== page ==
Author: by Andrei NIKONOV, Dr. Sc. (Geol. & Mineral.), RAS Otto Schmidt Joint Institute of Physics of the Earth
Articles in this rubric reflect the opinion of the author.- Ed.
For quite a long time, seismic activity in Russia's European part has not been considered an issue to merit the attention of the scientific community. Researchers were more concerned with other natural, and particularly, human-made disasters. Improbable as it seems, the threat of earthquakes is not as nebulous as it is thought to be in this enormous, heavily populated region honeycombed with underground ducts and sewage systems and packed with vulnerable high-tech industries. Natural seismic tremors, whenever they are felt on the Russian Plain, are more often than not ripples caused by earthquakes thundering elsewhere, very far from Russia. They can, even if rarely, cause some havoc here.
COOKING IN THE CARPATHIANS
Jolts rolling over Ukraine or Russia have been so far harmless, for all the extensive areas they have involved and bouts of panic they set off. In their vast majority, tremors ranging from 6 points in the south to 4 points in the north of Moscow are generated by strong and very strong Carpathian earthquakes centered on the so-called Vranica deep-focus zone in Romania.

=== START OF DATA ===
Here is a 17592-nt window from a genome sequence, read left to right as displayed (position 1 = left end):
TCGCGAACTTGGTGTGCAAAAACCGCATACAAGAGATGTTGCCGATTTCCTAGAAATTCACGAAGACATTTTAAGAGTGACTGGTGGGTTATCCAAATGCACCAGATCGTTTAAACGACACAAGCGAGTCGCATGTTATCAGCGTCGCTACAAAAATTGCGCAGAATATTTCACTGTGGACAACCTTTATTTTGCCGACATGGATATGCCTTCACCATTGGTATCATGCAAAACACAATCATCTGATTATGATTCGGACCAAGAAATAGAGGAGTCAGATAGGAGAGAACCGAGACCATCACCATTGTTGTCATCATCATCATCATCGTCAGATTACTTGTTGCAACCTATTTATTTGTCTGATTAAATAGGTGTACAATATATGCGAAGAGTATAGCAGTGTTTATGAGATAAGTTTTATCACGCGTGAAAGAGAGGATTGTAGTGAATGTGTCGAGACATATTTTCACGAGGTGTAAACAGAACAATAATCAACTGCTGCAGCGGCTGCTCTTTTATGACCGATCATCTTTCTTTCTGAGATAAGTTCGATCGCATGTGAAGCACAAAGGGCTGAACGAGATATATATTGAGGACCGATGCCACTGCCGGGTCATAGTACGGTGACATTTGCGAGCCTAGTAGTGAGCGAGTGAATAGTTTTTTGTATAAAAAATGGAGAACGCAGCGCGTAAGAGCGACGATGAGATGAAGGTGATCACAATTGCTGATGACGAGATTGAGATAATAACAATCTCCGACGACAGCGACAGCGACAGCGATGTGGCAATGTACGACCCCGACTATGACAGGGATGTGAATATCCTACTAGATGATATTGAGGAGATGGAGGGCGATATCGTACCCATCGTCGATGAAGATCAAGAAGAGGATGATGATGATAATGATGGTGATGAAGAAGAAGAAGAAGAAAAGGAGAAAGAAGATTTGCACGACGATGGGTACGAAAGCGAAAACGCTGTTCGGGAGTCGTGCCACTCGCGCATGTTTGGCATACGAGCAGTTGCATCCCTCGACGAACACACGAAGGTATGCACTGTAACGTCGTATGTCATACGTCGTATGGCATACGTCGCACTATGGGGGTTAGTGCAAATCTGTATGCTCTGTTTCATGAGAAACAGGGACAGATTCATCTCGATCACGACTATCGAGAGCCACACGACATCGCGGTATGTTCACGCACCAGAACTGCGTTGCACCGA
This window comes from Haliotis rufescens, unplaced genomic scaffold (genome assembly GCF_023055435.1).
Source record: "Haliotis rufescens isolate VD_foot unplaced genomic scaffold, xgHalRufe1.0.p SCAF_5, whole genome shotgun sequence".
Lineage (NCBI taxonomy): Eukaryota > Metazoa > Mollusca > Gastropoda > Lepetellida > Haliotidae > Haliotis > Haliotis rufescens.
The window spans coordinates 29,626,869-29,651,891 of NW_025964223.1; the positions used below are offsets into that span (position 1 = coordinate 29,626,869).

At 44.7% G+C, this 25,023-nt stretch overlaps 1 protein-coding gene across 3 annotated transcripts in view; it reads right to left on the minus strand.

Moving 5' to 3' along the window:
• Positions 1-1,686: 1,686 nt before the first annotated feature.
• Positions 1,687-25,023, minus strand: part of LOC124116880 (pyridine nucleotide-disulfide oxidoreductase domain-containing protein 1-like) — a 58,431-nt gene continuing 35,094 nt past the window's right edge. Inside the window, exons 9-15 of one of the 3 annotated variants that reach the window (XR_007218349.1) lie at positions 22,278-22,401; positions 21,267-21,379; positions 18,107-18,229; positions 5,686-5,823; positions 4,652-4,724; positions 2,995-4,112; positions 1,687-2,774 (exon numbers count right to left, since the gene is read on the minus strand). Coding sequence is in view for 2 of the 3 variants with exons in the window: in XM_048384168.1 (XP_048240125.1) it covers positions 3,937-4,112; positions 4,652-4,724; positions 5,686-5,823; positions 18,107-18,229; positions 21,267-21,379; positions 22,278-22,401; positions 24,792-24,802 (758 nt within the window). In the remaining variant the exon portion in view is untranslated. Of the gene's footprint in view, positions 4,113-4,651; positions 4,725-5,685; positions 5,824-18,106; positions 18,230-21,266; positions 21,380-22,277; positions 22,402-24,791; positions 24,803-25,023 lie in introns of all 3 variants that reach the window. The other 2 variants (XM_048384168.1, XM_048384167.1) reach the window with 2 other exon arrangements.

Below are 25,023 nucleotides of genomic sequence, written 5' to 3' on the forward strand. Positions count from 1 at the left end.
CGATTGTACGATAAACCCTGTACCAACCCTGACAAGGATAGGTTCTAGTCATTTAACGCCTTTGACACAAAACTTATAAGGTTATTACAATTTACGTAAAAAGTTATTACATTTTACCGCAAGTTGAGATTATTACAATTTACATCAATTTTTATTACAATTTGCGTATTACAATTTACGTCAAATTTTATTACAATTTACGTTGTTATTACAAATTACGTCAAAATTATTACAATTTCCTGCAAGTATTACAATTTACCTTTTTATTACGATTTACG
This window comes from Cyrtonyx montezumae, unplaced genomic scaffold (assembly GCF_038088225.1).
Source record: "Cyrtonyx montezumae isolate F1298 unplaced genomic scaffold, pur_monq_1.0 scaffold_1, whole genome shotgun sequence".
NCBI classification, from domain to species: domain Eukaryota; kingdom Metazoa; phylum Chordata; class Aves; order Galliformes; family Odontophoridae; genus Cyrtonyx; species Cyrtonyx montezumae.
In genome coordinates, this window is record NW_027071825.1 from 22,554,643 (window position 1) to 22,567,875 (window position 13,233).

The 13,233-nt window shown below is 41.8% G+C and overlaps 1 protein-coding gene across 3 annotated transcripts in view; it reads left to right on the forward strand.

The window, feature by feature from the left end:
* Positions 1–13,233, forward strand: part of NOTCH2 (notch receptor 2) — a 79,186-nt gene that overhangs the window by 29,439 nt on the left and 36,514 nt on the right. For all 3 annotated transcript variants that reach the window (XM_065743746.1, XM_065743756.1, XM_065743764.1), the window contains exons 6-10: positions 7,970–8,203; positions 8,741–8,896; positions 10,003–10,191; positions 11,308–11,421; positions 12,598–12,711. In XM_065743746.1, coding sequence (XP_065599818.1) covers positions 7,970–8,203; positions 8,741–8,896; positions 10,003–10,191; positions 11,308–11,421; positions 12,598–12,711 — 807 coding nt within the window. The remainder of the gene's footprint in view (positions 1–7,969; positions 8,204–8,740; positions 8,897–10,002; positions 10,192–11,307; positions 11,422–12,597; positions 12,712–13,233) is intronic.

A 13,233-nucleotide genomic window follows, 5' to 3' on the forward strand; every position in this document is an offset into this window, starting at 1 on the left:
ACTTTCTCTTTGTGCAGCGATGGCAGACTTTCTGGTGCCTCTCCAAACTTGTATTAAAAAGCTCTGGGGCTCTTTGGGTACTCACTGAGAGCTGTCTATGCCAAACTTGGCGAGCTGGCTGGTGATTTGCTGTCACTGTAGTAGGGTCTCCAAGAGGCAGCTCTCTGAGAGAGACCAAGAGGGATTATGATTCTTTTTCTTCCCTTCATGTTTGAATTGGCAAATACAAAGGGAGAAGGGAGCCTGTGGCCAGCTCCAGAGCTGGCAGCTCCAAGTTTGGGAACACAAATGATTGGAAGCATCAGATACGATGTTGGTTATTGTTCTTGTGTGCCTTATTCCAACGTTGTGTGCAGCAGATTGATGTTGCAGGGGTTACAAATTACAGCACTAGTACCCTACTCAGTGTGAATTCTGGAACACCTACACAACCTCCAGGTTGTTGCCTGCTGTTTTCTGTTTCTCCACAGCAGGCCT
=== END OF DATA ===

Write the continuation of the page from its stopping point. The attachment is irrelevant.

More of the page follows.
Four quake waves reached the Russian Plain in the 20th century-in 1940 (twice), 1977, 1986, and 1990 (the first two waves rolled north as far as St. Petersburg and Nizhni Novgorod). The strongest tremors felt on nearly half of Russia's western areas in the 19th century were registered in 1802, 1829, and 1838. Weaker ones
occurred in between these major shocks. These earthquakes were studied professionally, and maps were even drawn up to show magnitude distribution that can today be used in estimating the possible effects of earthquakes on sensitive industries, including nuclear power plants. Pinpointing the exact time an earthquake may strike is still a problem nowhere near resolution. That is wh ... Читать далее